A reported truce between the Killer Beez and Tribesmen is considered an "incredibly tricky" achievement, a gang expert says.
In the past month, tense turf wars in Auckland and Northland have boiled over into gun violence, including 23 gang-related driveby shootings in just a fortnight.
New Zealand Herald readers woke up to a front-page headline today stating a truce had been agreed.
Police would not comment, but community leaders believed there were peace talks last weekend.
Gang researcher Dr Jarrod Gilbert told RNZ that was "a win in itself".
"When groups get together sit down and attempt to work things out when so much violence has occurred, that can be incredibly tricky."
But there were no guarantees a ceasefire would last.
"There have been examples in the past where truces have broken incredibly quickly, and there are other times when they hold."
The violence was not only unsettling for neighbourhoods, but also patched members themselves, he said.
"When you leave your house or get on your motorcycle or just go about your business, and you're worried constantly, worried about getting shot or beaten up. It's a very, very uncomfortable existence. And after a while that pressure too begins to become a bit much."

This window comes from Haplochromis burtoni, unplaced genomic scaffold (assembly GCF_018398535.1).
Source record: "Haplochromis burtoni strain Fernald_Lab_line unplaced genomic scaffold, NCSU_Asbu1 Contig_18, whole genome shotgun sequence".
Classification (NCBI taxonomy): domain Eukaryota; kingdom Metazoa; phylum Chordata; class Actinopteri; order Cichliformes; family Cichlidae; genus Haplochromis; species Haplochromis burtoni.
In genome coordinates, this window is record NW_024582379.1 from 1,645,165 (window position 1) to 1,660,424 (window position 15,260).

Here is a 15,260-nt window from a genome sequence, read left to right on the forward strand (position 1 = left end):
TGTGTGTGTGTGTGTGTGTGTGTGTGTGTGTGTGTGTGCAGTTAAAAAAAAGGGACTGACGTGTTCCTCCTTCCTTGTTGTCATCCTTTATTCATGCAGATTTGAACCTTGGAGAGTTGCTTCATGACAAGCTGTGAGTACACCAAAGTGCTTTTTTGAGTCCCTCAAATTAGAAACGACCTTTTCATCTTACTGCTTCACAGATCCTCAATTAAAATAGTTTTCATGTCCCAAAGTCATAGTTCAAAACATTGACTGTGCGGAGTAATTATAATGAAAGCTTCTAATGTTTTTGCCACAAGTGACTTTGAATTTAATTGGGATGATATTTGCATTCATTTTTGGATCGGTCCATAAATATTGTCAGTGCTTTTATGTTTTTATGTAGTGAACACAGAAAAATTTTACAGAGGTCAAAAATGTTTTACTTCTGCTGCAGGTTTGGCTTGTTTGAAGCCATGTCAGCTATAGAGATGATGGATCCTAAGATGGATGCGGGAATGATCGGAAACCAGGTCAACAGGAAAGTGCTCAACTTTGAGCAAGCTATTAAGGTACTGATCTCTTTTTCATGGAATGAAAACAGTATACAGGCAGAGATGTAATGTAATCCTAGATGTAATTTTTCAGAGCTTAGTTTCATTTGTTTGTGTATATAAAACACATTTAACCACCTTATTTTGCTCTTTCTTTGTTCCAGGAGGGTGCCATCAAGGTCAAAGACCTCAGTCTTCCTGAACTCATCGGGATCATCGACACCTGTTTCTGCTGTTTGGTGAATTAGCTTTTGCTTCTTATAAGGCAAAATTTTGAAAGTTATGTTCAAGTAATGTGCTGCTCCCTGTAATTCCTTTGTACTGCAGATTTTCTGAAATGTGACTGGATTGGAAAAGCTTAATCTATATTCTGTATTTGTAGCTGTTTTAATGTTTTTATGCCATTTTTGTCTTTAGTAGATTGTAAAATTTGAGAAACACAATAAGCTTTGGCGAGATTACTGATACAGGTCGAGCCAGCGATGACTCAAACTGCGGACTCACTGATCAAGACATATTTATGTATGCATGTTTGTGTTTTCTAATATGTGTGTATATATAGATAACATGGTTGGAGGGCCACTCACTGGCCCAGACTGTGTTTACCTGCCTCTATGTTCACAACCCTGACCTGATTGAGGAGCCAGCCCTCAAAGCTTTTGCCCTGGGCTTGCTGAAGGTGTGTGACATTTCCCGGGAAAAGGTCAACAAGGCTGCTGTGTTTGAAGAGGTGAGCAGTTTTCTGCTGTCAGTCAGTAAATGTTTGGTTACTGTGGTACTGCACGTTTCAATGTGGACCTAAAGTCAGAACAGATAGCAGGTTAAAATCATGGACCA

The Killer Beez and Tribesmen, both established in South Auckland, had a long history, he said.
The Tribesmen had created the Killer Beez to work as a "feeder group", to help the older, more mature group on the streets.
"But over time what occurred was that the young cub became as big as the lion, and was no longer happy to play second fiddle," he said.
"And so that's the underlying tension that exists here."
It was "pure luck" the shootings had not killed someone, Gilbert said.
Former policeman Mānukau councillor Alf Filipaina had been on standby to help mediation.
He understood there were peace talks last weekend.
"I knew that there were some talks happening between our community leaders, as well as the police, and that's been happening for a few weeks. So if it's true - and I've left a message for the boss to ring me - if it's true, well, may they continue."
Labour's Poto Williams, who had been grilled by opposition parties for weeks about gang crime, was stripped of her police portfolio on Monday, but remained in Cabinet.
Prime Minister Jacinda Ardern cited "lost" focus.
Chris Hipkins, who has a degree in criminology, is taking over.
Gilbert said Williams "had a very difficult task".
"To have a more nuanced approach, which is the one that Poto was encouraging, is very, very hard to communicate."
National wants to ban gang members wearing patches in public and block their access to guns.